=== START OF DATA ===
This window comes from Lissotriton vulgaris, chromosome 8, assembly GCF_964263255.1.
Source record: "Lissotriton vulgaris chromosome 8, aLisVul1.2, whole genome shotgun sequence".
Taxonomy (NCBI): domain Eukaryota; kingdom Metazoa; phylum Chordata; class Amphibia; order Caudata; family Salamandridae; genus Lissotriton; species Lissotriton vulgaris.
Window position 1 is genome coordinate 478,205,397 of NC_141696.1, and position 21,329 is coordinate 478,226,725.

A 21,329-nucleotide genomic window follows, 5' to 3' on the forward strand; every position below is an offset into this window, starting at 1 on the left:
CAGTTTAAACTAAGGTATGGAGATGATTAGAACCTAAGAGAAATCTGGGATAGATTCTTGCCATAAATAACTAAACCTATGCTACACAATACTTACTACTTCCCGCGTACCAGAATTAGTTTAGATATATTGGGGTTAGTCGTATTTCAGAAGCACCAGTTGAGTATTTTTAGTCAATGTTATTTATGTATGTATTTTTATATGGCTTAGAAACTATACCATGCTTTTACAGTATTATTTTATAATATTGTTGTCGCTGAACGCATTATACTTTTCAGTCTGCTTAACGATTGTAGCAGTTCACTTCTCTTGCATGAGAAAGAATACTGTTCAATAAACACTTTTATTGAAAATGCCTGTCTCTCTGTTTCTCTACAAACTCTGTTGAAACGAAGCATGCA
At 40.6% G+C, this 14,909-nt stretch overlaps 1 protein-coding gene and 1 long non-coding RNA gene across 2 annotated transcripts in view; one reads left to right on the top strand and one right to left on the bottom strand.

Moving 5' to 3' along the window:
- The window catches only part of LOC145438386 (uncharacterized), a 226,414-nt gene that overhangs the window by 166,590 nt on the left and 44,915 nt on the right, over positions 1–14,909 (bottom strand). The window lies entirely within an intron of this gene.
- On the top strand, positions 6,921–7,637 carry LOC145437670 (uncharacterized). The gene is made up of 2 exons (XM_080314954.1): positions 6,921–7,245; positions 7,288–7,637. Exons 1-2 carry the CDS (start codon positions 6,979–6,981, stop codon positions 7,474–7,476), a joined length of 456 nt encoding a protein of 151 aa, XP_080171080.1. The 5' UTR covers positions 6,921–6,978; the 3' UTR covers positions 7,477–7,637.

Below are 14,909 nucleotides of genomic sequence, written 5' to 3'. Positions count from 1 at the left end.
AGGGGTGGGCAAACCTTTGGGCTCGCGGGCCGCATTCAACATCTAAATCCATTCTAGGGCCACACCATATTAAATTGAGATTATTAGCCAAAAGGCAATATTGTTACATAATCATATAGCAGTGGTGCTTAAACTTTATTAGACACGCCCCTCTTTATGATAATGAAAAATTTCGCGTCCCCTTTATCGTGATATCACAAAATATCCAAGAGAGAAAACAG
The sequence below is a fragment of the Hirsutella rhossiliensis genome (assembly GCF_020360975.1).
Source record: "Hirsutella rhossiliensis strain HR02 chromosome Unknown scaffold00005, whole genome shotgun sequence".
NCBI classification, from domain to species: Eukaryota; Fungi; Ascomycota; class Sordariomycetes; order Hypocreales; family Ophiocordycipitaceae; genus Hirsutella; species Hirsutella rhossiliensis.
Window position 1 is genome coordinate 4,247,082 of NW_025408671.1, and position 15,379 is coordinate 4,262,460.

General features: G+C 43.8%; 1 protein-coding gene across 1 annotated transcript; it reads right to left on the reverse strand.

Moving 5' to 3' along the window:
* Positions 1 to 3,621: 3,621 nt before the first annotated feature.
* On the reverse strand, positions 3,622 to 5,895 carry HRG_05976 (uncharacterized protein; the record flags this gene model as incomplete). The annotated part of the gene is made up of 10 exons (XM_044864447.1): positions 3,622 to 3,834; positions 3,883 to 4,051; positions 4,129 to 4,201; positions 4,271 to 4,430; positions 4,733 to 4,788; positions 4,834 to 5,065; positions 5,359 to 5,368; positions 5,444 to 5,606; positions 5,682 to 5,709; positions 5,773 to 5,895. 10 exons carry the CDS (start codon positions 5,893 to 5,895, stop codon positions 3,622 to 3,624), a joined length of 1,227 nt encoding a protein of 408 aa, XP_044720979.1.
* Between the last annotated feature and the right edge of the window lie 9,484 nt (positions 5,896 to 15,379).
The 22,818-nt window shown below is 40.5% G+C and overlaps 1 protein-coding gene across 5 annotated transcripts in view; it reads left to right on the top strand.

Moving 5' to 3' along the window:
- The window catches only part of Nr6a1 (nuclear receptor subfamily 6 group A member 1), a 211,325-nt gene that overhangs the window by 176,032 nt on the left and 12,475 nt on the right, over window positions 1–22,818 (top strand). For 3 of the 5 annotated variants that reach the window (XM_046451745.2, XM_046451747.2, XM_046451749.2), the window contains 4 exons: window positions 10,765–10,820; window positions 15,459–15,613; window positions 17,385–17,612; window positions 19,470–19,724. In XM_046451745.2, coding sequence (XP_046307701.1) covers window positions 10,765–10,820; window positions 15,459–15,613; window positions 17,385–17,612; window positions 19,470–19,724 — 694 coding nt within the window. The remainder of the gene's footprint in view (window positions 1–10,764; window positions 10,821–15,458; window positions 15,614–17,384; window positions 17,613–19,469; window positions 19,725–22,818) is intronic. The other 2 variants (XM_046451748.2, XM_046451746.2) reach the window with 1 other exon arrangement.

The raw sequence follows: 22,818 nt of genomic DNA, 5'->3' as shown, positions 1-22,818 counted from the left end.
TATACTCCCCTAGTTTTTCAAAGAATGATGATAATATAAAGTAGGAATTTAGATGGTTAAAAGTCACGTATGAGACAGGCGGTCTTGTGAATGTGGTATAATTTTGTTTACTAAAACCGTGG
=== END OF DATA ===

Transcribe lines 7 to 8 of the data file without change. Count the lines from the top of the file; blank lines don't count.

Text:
At 40.6% G+C, this 14,909-nt stretch overlaps 1 protein-coding gene and 1 long non-coding RNA gene across 2 annotated transcripts in view; one reads left to right on the top strand and one right to left on the bottom strand.

Moving 5' to 3' along the window: